In a way it is surprising that this wasn’t anticipated. Johnson doesn’t have a solution to the hard border in Ireland issue which the backstop was designed to deal with. By ruling that out in such emphatic terms the rookie PM has a problem particularly with his rhetoric on the UK leaving on October 31st.

Mike Smithson


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Now betting opens on a by-election that has not yet been called and indeed might never happen

Tuesday, July 30th, 2019

One of the biggest shocks at the last general election was the former LD leader and deputy PM, Nick Clegg, losing his seat at Sheffield Hallam to LAB.

Since then the news about this constituency has focused on the man who replaced him, Jared O’Mara, and things don’t look good with one negative story after another and questions about his health. It now look as though he’s planning to quit parliament which, of course, could open up a by-election.

In many ways this would be an intriguing contest because since the late 1980s the area has returned Conservative, LD and LAB MPs. It is also where PB’s TSE lives and votes.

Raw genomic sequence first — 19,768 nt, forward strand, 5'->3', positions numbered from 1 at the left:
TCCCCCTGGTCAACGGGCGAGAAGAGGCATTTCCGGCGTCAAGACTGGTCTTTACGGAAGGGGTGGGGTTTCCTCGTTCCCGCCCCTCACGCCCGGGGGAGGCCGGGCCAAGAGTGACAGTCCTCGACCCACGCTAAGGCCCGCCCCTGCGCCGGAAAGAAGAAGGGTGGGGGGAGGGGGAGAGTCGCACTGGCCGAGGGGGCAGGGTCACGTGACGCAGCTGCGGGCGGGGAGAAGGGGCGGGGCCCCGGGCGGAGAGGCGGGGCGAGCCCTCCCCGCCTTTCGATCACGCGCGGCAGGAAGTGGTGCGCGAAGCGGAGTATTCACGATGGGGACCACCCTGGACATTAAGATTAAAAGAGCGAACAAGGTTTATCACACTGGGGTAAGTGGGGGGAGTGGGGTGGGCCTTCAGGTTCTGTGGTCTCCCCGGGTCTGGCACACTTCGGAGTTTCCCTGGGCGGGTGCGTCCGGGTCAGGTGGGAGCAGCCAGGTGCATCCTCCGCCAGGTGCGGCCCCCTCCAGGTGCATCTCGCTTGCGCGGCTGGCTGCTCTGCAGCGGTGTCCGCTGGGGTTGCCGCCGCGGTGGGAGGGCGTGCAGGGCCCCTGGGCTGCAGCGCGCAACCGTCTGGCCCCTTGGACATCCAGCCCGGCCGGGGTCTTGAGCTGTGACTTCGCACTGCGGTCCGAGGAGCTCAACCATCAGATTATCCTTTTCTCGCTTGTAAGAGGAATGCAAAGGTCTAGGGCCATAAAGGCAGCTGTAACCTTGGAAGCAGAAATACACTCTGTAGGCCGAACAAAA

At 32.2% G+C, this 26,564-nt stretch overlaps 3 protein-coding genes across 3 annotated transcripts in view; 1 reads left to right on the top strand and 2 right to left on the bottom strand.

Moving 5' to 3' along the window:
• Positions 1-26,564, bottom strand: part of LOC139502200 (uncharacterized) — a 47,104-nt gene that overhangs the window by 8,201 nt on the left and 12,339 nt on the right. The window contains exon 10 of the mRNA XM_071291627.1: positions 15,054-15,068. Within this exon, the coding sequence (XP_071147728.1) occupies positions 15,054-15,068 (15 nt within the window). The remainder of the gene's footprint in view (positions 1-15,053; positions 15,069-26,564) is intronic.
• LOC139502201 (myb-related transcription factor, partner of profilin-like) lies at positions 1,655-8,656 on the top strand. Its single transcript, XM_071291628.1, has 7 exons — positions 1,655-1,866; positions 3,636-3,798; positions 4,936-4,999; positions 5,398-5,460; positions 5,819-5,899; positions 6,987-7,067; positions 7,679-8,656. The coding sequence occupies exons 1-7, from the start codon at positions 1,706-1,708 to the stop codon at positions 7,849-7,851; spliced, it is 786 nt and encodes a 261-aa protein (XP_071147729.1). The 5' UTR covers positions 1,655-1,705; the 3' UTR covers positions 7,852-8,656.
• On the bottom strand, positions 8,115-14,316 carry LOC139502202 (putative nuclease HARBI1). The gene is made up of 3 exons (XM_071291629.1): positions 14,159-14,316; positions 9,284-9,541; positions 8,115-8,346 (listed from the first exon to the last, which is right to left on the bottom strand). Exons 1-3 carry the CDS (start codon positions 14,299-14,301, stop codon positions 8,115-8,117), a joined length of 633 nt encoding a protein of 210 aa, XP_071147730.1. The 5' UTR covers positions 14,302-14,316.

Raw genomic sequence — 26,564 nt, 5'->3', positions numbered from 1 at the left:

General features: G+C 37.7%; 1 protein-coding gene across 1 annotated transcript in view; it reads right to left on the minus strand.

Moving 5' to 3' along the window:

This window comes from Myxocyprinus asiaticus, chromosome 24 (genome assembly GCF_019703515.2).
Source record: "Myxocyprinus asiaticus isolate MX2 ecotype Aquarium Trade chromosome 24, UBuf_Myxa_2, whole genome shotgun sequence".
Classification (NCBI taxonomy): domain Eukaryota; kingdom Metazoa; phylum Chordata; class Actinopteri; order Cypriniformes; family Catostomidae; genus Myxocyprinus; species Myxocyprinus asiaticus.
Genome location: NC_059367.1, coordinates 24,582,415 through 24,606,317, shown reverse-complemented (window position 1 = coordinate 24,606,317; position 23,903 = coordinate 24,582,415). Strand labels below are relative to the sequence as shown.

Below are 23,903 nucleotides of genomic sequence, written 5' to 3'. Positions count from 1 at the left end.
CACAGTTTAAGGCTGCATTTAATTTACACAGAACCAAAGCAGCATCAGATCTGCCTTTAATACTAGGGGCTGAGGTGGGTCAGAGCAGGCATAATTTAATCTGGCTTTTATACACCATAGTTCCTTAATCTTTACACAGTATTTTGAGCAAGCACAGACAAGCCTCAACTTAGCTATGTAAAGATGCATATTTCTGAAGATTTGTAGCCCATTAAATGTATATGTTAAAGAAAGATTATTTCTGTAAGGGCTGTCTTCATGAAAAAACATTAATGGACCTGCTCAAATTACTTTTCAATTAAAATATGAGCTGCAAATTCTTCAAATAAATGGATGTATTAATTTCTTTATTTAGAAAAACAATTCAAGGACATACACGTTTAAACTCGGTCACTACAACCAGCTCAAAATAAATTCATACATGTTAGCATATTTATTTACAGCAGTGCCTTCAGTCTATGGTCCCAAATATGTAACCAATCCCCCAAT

Whether O’Mara goes ahead with his resignation we’ll have to wait and see and also there is the possibility of an intervening general election.

So it is far from certain that there will be a contest and it is in this context that Ladbrokes have opened a by-election market featured in the Tweet above. Note that if there is no by-election this year punters will get their money back.

The big negative for LAB if there is a by-election is O’Mara himself and how such a person could have been selected to fight a key marginal. It does not say a lot about Labour’s due diligence.

Having said that the 1/3 on the LDs looks a value bet. If the party can overcome the Tory 19.5% majority in Brecon and Radnorshire on Thursday then these Hallam odds will look even better.

Mike Smithson


 



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In the WH2020 Democratic nomination race those paying the least attention to the campaign are backing Biden/Sanders

Monday, July 29th, 2019


Quinnipac national poll